There was a news story today on The Guardian website.
To save you the bother of reading it, allow me to summarise:
Women today have no idea that the older they get, the less fertile they are. So Professor Bill Ledger of Sheffield University recommends a blood test for 30 year old women to check the state of their ovaries. Yes kids, for a mere £100 ($166.82), you too can check whether your egg reserves are depleted. This fertility MOT will sort the fecund from the fucked.
They go on to say that there is such naivety about infertility that folk should be taught about it at primary and secondary school.
I hardly know where to begin with this.
For a start, and bear in mind I am no professional here (just an interested amateur), I'm guessing that the blood test won't indicate whether the individual has blocked fallopian tubes, or if her partner has a low sperm count, or indicate whether as a couple they are going to experience that most wonderful of diagnoses 'unexplained infertility'.
I'm with the experts they wheeled in: this test may well cause some woman to rest on their egg-filled laurels and assume they'll be OK when they do decide to reproduce. Unaware of the countless other issues that might prevent them from popping out progeny.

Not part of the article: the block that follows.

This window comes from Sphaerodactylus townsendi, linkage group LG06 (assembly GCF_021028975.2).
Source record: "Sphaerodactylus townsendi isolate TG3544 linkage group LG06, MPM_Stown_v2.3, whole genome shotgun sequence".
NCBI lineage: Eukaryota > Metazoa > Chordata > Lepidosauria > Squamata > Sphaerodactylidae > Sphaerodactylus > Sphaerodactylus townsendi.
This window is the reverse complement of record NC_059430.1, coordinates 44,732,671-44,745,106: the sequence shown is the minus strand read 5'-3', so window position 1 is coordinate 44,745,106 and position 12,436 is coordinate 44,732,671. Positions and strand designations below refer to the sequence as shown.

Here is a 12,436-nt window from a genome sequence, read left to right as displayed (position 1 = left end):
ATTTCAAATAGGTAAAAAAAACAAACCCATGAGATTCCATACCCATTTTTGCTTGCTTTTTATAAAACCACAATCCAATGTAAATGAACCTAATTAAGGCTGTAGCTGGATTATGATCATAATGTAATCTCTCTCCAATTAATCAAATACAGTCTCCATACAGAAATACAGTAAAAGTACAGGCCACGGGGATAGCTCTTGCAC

But the proposal to raise awarness of infertility at schools?! The government and media at large have long bemoaned the increase in teenage pregnancies. Do they really think this is going to help?
But the crux of the matter is the state of paranoia this is likely to cause.
Considering the medical professionals (and just about everyone we meet) tells us we should just relax and then we'll get pregnant how the hell is this going to help?
Bringing it back to me (three years over thirty) - despite my numerous tests I do not know the state of my ovarian reserves. But what I do know is that the ovulation tests on Friday, Saturday and this morning gave me the blank dismal face indicating a complete lack of activity in my ovaries. Tomorrow morning I have a scan to see exactly what is, or isn't, happening. And maybe I'll get an idea of if and when this IUI is going to happen.